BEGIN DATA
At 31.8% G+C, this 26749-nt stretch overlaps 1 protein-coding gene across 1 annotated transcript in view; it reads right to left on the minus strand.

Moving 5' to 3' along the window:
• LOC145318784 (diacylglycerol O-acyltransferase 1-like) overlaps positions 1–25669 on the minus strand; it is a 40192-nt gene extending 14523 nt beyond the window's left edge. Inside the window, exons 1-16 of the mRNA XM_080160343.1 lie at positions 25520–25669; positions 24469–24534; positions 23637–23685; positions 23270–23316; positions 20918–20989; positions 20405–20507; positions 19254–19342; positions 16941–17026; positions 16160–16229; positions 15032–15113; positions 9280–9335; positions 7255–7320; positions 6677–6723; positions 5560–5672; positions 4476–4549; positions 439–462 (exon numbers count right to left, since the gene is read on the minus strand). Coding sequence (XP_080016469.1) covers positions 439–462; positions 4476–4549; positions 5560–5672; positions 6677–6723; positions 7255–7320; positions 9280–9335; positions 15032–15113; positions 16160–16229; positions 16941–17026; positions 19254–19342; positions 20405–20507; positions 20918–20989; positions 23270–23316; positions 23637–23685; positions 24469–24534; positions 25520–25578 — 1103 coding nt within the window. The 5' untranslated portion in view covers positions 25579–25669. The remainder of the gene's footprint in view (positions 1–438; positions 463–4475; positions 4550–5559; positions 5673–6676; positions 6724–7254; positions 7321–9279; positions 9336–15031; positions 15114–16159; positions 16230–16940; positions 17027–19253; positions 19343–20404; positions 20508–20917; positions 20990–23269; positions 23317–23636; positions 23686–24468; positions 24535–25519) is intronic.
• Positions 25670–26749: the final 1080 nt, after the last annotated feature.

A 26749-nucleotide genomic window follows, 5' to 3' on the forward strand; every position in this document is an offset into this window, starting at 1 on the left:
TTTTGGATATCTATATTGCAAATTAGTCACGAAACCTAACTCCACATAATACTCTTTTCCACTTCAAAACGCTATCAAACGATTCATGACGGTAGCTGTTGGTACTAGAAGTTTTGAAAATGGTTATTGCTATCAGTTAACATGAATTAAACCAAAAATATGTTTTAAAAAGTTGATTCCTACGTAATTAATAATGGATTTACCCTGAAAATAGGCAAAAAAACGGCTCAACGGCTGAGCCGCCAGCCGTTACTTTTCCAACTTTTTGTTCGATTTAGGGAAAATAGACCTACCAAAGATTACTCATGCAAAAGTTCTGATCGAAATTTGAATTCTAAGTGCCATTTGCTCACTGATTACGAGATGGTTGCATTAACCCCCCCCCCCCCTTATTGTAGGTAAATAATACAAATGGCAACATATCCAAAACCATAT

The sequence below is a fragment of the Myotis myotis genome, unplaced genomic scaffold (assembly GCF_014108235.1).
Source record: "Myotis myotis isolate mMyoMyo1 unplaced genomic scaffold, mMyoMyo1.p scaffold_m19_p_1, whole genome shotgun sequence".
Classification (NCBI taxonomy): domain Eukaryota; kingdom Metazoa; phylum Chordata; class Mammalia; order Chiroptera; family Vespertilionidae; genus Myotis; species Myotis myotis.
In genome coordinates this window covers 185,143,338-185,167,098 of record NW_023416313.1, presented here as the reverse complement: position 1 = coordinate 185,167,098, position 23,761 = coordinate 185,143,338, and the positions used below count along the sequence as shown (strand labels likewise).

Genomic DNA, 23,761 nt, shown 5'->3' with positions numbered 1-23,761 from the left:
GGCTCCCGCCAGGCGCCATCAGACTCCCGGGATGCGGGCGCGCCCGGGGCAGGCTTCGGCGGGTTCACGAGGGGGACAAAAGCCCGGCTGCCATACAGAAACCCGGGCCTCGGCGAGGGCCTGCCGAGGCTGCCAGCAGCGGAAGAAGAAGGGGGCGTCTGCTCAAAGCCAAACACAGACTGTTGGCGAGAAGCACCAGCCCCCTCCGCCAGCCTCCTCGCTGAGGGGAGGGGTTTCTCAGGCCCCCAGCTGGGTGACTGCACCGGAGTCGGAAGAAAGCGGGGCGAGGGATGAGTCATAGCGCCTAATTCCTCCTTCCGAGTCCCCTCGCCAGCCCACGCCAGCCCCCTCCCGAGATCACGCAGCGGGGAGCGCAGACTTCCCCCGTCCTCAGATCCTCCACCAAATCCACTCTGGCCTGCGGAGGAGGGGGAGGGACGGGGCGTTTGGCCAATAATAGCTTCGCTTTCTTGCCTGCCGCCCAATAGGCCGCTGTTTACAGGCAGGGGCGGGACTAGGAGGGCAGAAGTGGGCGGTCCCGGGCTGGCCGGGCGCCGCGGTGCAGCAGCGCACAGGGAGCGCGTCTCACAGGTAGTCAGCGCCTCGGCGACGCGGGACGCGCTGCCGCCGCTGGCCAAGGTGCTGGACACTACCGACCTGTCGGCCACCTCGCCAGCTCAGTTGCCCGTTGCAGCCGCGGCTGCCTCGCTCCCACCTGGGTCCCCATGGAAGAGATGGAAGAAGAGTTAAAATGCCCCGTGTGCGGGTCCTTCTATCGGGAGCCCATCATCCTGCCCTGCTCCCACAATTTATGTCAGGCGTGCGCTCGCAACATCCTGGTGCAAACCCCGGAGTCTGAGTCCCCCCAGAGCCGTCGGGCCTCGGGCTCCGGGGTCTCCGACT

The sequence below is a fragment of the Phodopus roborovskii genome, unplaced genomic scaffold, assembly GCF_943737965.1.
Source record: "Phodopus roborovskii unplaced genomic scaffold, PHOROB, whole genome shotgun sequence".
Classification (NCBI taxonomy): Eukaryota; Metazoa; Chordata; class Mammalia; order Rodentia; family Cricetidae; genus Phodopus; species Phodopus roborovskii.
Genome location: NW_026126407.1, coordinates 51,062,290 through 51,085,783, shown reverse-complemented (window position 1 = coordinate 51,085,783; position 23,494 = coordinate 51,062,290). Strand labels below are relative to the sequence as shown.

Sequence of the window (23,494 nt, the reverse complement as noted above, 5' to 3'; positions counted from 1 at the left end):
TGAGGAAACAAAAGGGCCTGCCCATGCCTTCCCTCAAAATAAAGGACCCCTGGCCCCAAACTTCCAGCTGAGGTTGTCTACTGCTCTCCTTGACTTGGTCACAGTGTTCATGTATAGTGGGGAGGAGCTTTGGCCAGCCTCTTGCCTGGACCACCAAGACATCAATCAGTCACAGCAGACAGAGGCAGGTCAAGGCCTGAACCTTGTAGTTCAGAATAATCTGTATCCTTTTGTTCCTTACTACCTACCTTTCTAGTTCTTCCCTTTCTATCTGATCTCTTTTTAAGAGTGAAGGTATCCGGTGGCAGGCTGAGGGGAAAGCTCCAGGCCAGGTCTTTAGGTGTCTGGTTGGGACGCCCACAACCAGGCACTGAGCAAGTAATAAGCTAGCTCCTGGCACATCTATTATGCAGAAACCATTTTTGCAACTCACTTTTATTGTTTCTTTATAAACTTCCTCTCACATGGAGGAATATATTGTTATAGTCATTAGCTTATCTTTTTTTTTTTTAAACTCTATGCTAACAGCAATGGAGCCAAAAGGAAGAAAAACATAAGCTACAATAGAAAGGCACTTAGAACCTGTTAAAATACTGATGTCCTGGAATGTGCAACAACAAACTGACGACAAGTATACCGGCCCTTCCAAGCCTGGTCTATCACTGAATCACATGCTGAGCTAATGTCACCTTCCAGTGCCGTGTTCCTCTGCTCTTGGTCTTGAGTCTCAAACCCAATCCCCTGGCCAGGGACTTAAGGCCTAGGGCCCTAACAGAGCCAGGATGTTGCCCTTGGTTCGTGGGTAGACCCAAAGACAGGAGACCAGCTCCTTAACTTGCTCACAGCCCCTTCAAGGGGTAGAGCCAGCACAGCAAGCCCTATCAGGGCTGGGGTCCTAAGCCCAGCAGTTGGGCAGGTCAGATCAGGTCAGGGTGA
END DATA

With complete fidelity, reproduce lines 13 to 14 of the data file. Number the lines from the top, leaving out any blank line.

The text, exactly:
The sequence below is a fragment of the Phodopus roborovskii genome, unplaced genomic scaffold, assembly GCF_943737965.1.
Source record: "Phodopus roborovskii unplaced genomic scaffold, PHOROB, whole genome shotgun sequence".